J.J. Abrams is working to make Hollywood a little less less white and a little less male.
Abrams and his writing team added a female character, Rey (Daisy Ridley,) to the center of one of the most beloved film franchises of all-time. “Star Wars: The Force Awakens” has grossed well over $2 billion worldwide, demonstrating — yet again — that movies with female protagonists make money. The first installment of Abrams’ wildly successful “Star Wars” trilogy also features a black stormtrooper, Finn (John Boyega,) prominently. This casting decision led to a lot of controversy (from bitter racists) prior to the film’s release, but as studies have proven, diversity sells.
Now Abrams, who created “Alias” and co-created “Felicity,” two cult favorite women-centric series, has resolved to make systemic changes at his company. Abrams will be a leader with the goal of making Hollywood more inclusive behind the scenes and onscreen. And remember that research shows who works behind the camera affects who is depicted in front of it, both in terms of race and gender.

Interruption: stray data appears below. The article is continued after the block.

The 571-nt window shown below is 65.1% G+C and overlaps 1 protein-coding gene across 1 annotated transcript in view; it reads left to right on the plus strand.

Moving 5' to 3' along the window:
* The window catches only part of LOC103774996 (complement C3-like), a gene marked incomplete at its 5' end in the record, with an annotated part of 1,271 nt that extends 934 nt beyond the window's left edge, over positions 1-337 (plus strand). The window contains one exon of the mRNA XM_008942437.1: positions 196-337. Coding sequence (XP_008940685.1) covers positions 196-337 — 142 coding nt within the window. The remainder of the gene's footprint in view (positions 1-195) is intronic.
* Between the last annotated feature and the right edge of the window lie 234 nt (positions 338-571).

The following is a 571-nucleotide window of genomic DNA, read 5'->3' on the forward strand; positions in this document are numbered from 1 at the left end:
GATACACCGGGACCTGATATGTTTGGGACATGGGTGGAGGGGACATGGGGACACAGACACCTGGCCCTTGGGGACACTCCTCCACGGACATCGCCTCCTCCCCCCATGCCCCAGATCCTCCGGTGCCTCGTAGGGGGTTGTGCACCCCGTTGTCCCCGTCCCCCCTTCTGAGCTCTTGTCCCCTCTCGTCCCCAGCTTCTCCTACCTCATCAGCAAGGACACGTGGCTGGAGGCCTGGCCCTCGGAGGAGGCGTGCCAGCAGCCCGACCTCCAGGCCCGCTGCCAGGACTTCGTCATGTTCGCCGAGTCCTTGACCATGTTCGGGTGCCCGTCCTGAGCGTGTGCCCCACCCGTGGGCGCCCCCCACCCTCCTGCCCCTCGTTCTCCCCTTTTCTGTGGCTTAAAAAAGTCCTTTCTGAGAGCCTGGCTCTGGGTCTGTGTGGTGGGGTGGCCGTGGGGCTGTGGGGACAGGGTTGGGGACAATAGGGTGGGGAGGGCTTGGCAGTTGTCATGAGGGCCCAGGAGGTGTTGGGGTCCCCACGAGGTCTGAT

Abram’s production company, Bad Robot, is working with its agency CAA, and studio partners to address the underrepresentation of women and people of color in the film industry by requiring that both are submitted for writing, directing and acting gigs in proportion to their numbers in the U.S. population. (To learn more about how badly the business is currently falling short on that front, check out recently released data from UCLA’s Bunche Center.)
“The Oscars controversy was a wake-up call to examine our role in expanding opportunities internally at Bad Robot and externally with our content and partners,” explained Abrams. “It’s good for audiences, and it’s good for the bottom line.”
[via The Hollywood Reporter]